But it’s the driver’s seat that awaits, after the team has disconnected the cords and hoses used to warm up the production-based 4.5-litre V8.
That’s right, no V12. “The V8 is lighter,” says Dan Sayers, technical director at AMR. “We constantly evaluate whether we should switch to the V12, but in terms of efficiency, mass and packaging, the V8 is a better race engine.”
I slide in while the Aston still sits on its air jacks, minus magnesium wheels and Dunlop tyres. The Racetech seat is set far back, with the rectangular steering wheel nice and close. The pedals are set up for either right or left-foot braking, because works driver Darren Turner – like this writer – prefers the more Luddite deceleration method.
Development engineerJohn Ogden gives me a run-down of the controls. He tells me not to fiddle and simply drive the car. This is a good thing, because my brief sighting laps have been in a VW Polo hire car.
The crew secure the centre-lock wheels and drop the Aston noisily onto the asphalt before I fire the engine. The clutch is relatively friendly and only needed when exiting the pits. As I head onto the track, my mind returns to a comment from Sayers: “We targeted making this car easy to drive. It’s not too aerodynamically sensitive. We spend a lot of time on having a car that a professional driver can exploit but is easy for an amateur to drive.”
It’s a comforting thought as I disengage the pitlane speed limiter and begin swapping ratios in the six-speed sequential gearbox.
I’m not overly impressed during my opening stint. Vision is obstructed due to the aft seating position and the safety netting, and the steering seems too light and the throttle too sensitive, but I fare better in my second stint as I begin to connect with the circuit and car. It dawns on me that my initial reservations were due to my disappointing pace.
As I get quicker, the car rewards me more. The steering improves and the traction control tuning is spot on, although you must still take care in low-speed corners, where a grab of opposite lock is needed if you’re too ambitious with the throttle.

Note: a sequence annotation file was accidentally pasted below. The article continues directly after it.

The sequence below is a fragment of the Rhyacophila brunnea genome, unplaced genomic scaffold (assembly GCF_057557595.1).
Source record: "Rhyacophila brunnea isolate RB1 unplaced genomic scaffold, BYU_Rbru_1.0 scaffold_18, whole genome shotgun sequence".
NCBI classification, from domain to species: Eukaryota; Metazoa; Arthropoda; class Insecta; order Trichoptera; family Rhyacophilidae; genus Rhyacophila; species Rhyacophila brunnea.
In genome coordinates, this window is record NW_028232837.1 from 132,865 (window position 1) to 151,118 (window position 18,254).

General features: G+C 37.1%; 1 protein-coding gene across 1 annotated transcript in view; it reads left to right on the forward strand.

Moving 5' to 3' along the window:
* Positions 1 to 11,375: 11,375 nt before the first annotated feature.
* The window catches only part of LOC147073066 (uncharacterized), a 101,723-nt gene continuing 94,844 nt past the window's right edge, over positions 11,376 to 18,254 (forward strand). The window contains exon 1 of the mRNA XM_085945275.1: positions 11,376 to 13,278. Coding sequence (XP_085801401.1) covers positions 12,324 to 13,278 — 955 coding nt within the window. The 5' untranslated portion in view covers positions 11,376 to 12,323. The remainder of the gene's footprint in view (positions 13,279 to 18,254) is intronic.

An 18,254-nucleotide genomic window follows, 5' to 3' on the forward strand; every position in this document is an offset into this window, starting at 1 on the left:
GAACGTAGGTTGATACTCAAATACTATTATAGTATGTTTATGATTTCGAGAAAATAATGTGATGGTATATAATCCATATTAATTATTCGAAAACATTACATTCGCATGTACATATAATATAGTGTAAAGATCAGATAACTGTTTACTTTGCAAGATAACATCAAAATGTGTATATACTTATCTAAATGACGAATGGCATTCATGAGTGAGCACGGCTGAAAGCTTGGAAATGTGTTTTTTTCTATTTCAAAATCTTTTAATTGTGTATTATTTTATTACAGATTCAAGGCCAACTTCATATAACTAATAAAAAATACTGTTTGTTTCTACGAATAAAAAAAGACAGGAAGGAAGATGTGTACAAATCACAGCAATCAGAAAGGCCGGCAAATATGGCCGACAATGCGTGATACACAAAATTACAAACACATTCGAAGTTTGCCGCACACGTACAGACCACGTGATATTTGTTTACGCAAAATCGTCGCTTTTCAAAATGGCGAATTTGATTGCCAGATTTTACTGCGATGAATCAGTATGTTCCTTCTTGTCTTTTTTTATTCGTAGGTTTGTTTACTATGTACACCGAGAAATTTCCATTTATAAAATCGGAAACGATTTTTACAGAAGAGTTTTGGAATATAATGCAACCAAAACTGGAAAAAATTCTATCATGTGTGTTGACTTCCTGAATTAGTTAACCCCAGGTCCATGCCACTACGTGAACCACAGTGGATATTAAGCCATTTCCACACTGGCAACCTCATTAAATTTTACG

At least mechanical sympathy isn’t a big concern. “Every part on the car is ‘lifed’ [life limited],” says Sayers. “Engines are lifed to 5000km [3100 miles]. From all the other parts, such as the gearbox and wheel bearings, we’ll get 10,000km [6200 miles]. If a part is well within its life, there’s no reason to introduce a variable through stripping and rebuilding.”
I can’t get over the amount of brake pedal pressure needed. ABS isn’t allowed in GTE and the modulation of the system is only intuitive when you’re attempting to push the pedal through the firewall. A gym membership would be essential for any extended run.
Then there’s the engine. The V8 is torquey and sounds amazing as it revs towards the near-8000rpm redline, but the chassis is so good and the car carries so much speed in the corners that I’m not actually blown away by the straight-line speed. It’s not remotely slow, but the Aston weighs 1280kg and the high downforce doesn’t help. There are supercars that offer quicker acceleration, but the Aston would still leave them for dead at the track.
My third stintis truly magical but also brings the realisation that the difference between the professionals and a wannabee journalist is seat time and the related comfort level in the car, especially in high-speed corners and under braking. The amount of downforce is staggering. I can’t imagine dancing the Aston at the edge of adhesion at triple-digit speeds, lap afterlap, with other cars of varying pace buzzing around like flies. Add in inclement weather and darkness and my respect for endurance drivers only grows.
I want more time but I’m also relieved I didn’t wad the car into a fiery inferno. I’d imagine Aston Martin Racing is even more relieved. Better still, you can go and see this very car, albeit in an updated livery, battle against the Porsche 911 RSR, Ford GT and Ferrari 488 GTE during the opening round of the WEC season at Silverstone on 16 April.